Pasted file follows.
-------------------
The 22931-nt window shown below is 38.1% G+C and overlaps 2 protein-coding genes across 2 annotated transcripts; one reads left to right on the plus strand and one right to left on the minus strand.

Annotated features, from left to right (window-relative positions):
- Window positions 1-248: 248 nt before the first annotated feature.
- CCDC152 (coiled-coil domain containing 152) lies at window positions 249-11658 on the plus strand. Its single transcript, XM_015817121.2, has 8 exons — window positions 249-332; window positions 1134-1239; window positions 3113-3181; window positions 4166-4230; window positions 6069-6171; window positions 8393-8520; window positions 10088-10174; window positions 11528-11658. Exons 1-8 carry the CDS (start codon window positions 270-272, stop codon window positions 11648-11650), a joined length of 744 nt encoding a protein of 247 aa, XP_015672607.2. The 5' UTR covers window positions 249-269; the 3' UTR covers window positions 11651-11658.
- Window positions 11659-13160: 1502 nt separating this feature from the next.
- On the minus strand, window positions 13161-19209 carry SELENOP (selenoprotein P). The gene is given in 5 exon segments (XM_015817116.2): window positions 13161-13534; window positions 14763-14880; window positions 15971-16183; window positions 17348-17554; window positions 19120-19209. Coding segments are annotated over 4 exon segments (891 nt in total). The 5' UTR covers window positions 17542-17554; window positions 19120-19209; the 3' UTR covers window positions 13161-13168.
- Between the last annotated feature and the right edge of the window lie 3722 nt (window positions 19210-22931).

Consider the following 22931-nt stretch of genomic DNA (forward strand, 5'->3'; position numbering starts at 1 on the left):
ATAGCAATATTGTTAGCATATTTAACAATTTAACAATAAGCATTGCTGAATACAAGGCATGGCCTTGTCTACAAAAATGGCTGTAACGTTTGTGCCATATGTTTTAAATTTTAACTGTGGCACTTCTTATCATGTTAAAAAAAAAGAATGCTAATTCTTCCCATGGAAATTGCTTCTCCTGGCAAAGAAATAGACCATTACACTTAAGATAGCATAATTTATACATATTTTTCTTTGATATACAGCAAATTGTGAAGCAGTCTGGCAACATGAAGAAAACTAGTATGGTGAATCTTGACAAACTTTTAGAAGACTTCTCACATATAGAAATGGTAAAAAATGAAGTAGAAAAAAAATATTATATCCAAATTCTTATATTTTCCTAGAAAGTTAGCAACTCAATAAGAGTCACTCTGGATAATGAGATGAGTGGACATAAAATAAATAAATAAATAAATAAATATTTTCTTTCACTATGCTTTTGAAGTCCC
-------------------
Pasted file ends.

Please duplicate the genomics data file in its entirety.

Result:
The 22931-nt window shown below is 38.1% G+C and overlaps 2 protein-coding genes across 2 annotated transcripts; one reads left to right on the plus strand and one right to left on the minus strand.

Annotated features, from left to right (window-relative positions):
- Window positions 1-248: 248 nt before the first annotated feature.
- CCDC152 (coiled-coil domain containing 152) lies at window positions 249-11658 on the plus strand. Its single transcript, XM_015817121.2, has 8 exons — window positions 249-332; window positions 1134-1239; window positions 3113-3181; window positions 4166-4230; window positions 6069-6171; window positions 8393-8520; window positions 10088-10174; window positions 11528-11658. Exons 1-8 carry the CDS (start codon window positions 270-272, stop codon window positions 11648-11650), a joined length of 744 nt encoding a protein of 247 aa, XP_015672607.2. The 5' UTR covers window positions 249-269; the 3' UTR covers window positions 11651-11658.
- Window positions 11659-13160: 1502 nt separating this feature from the next.
- On the minus strand, window positions 13161-19209 carry SELENOP (selenoprotein P). The gene is given in 5 exon segments (XM_015817116.2): window positions 13161-13534; window positions 14763-14880; window positions 15971-16183; window positions 17348-17554; window positions 19120-19209. Coding segments are annotated over 4 exon segments (891 nt in total). The 5' UTR covers window positions 17542-17554; window positions 19120-19209; the 3' UTR covers window positions 13161-13168.
- Between the last annotated feature and the right edge of the window lie 3722 nt (window positions 19210-22931).

Consider the following 22931-nt stretch of genomic DNA (forward strand, 5'->3'; position numbering starts at 1 on the left):
ATAGCAATATTGTTAGCATATTTAACAATTTAACAATAAGCATTGCTGAATACAAGGCATGGCCTTGTCTACAAAAATGGCTGTAACGTTTGTGCCATATGTTTTAAATTTTAACTGTGGCACTTCTTATCATGTTAAAAAAAAAGAATGCTAATTCTTCCCATGGAAATTGCTTCTCCTGGCAAAGAAATAGACCATTACACTTAAGATAGCATAATTTATACATATTTTTCTTTGATATACAGCAAATTGTGAAGCAGTCTGGCAACATGAAGAAAACTAGTATGGTGAATCTTGACAAACTTTTAGAAGACTTCTCACATATAGAAATGGTAAAAAATGAAGTAGAAAAAAAATATTATATCCAAATTCTTATATTTTCCTAGAAAGTTAGCAACTCAATAAGAGTCACTCTGGATAATGAGATGAGTGGACATAAAATAAATAAATAAATAAATAAATATTTTCTTTCACTATGCTTTTGAAGTCCC